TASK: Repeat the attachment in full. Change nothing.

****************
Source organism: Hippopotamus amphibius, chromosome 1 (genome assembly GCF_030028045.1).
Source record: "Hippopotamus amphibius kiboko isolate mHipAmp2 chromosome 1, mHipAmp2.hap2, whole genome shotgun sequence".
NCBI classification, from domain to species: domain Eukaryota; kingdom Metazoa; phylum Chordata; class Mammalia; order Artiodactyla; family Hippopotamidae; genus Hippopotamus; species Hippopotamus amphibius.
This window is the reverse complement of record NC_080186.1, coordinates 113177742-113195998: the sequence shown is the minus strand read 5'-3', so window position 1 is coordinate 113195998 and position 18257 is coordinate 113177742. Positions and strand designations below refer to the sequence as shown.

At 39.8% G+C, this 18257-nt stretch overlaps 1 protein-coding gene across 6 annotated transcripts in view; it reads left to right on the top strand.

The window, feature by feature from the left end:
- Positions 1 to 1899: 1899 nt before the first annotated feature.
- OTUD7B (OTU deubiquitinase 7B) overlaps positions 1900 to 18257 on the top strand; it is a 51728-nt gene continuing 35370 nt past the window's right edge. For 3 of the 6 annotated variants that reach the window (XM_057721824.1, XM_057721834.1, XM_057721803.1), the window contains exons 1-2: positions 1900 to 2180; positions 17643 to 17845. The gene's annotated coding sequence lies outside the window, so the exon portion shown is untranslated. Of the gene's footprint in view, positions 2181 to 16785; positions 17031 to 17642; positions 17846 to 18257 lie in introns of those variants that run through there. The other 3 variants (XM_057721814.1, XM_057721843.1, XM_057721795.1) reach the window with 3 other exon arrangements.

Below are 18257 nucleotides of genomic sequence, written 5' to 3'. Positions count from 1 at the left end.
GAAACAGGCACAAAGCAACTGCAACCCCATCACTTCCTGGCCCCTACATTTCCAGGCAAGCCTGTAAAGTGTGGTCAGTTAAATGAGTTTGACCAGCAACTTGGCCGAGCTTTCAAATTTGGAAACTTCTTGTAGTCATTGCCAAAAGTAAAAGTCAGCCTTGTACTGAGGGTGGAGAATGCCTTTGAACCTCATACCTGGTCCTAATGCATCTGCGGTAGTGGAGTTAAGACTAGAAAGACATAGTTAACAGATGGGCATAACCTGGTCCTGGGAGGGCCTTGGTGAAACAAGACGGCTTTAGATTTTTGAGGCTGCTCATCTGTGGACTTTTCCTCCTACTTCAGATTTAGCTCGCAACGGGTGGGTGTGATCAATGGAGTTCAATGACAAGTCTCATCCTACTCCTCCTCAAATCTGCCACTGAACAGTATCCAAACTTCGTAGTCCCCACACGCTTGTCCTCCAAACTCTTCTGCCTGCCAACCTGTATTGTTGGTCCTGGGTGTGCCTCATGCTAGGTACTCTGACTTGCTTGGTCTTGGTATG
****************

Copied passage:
Source organism: Hippopotamus amphibius, chromosome 1 (genome assembly GCF_030028045.1).
Source record: "Hippopotamus amphibius kiboko isolate mHipAmp2 chromosome 1, mHipAmp2.hap2, whole genome shotgun sequence".
NCBI classification, from domain to species: domain Eukaryota; kingdom Metazoa; phylum Chordata; class Mammalia; order Artiodactyla; family Hippopotamidae; genus Hippopotamus; species Hippopotamus amphibius.
This window is the reverse complement of record NC_080186.1, coordinates 113177742-113195998: the sequence shown is the minus strand read 5'-3', so window position 1 is coordinate 113195998 and position 18257 is coordinate 113177742. Positions and strand designations below refer to the sequence as shown.

At 39.8% G+C, this 18257-nt stretch overlaps 1 protein-coding gene across 6 annotated transcripts in view; it reads left to right on the top strand.

The window, feature by feature from the left end:
- Positions 1 to 1899: 1899 nt before the first annotated feature.
- OTUD7B (OTU deubiquitinase 7B) overlaps positions 1900 to 18257 on the top strand; it is a 51728-nt gene continuing 35370 nt past the window's right edge. For 3 of the 6 annotated variants that reach the window (XM_057721824.1, XM_057721834.1, XM_057721803.1), the window contains exons 1-2: positions 1900 to 2180; positions 17643 to 17845. The gene's annotated coding sequence lies outside the window, so the exon portion shown is untranslated. Of the gene's footprint in view, positions 2181 to 16785; positions 17031 to 17642; positions 17846 to 18257 lie in introns of those variants that run through there. The other 3 variants (XM_057721814.1, XM_057721843.1, XM_057721795.1) reach the window with 3 other exon arrangements.

Below are 18257 nucleotides of genomic sequence, written 5' to 3'. Positions count from 1 at the left end.
GAAACAGGCACAAAGCAACTGCAACCCCATCACTTCCTGGCCCCTACATTTCCAGGCAAGCCTGTAAAGTGTGGTCAGTTAAATGAGTTTGACCAGCAACTTGGCCGAGCTTTCAAATTTGGAAACTTCTTGTAGTCATTGCCAAAAGTAAAAGTCAGCCTTGTACTGAGGGTGGAGAATGCCTTTGAACCTCATACCTGGTCCTAATGCATCTGCGGTAGTGGAGTTAAGACTAGAAAGACATAGTTAACAGATGGGCATAACCTGGTCCTGGGAGGGCCTTGGTGAAACAAGACGGCTTTAGATTTTTGAGGCTGCTCATCTGTGGACTTTTCCTCCTACTTCAGATTTAGCTCGCAACGGGTGGGTGTGATCAATGGAGTTCAATGACAAGTCTCATCCTACTCCTCCTCAAATCTGCCACTGAACAGTATCCAAACTTCGTAGTCCCCACACGCTTGTCCTCCAAACTCTTCTGCCTGCCAACCTGTATTGTTGGTCCTGGGTGTGCCTCATGCTAGGTACTCTGACTTGCTTGGTCTTGGTATG